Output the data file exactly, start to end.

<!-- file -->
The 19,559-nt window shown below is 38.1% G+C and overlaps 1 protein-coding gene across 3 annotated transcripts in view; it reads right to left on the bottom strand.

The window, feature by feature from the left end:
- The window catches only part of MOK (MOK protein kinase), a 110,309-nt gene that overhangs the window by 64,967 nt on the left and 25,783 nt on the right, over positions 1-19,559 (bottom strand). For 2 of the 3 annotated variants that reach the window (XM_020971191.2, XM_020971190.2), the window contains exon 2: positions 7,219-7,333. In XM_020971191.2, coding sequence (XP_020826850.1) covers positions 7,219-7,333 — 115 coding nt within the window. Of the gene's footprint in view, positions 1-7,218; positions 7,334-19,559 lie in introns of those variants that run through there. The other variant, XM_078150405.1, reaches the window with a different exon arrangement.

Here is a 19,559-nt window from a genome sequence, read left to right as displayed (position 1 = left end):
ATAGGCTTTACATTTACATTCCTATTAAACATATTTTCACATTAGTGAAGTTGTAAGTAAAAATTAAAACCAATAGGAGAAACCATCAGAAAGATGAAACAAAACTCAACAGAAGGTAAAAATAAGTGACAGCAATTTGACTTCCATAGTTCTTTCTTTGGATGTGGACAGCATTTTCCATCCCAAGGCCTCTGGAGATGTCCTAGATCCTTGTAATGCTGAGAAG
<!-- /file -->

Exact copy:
The 19,559-nt window shown below is 38.1% G+C and overlaps 1 protein-coding gene across 3 annotated transcripts in view; it reads right to left on the bottom strand.

The window, feature by feature from the left end:
- The window catches only part of MOK (MOK protein kinase), a 110,309-nt gene that overhangs the window by 64,967 nt on the left and 25,783 nt on the right, over positions 1-19,559 (bottom strand). For 2 of the 3 annotated variants that reach the window (XM_020971191.2, XM_020971190.2), the window contains exon 2: positions 7,219-7,333. In XM_020971191.2, coding sequence (XP_020826850.1) covers positions 7,219-7,333 — 115 coding nt within the window. Of the gene's footprint in view, positions 1-7,218; positions 7,334-19,559 lie in introns of those variants that run through there. The other variant, XM_078150405.1, reaches the window with a different exon arrangement.

Here is a 19,559-nt window from a genome sequence, read left to right as displayed (position 1 = left end):
ATAGGCTTTACATTTACATTCCTATTAAACATATTTTCACATTAGTGAAGTTGTAAGTAAAAATTAAAACCAATAGGAGAAACCATCAGAAAGATGAAACAAAACTCAACAGAAGGTAAAAATAAGTGACAGCAATTTGACTTCCATAGTTCTTTCTTTGGATGTGGACAGCATTTTCCATCCCAAGGCCTCTGGAGATGTCCTAGATCCTTGTAATGCTGAGAAG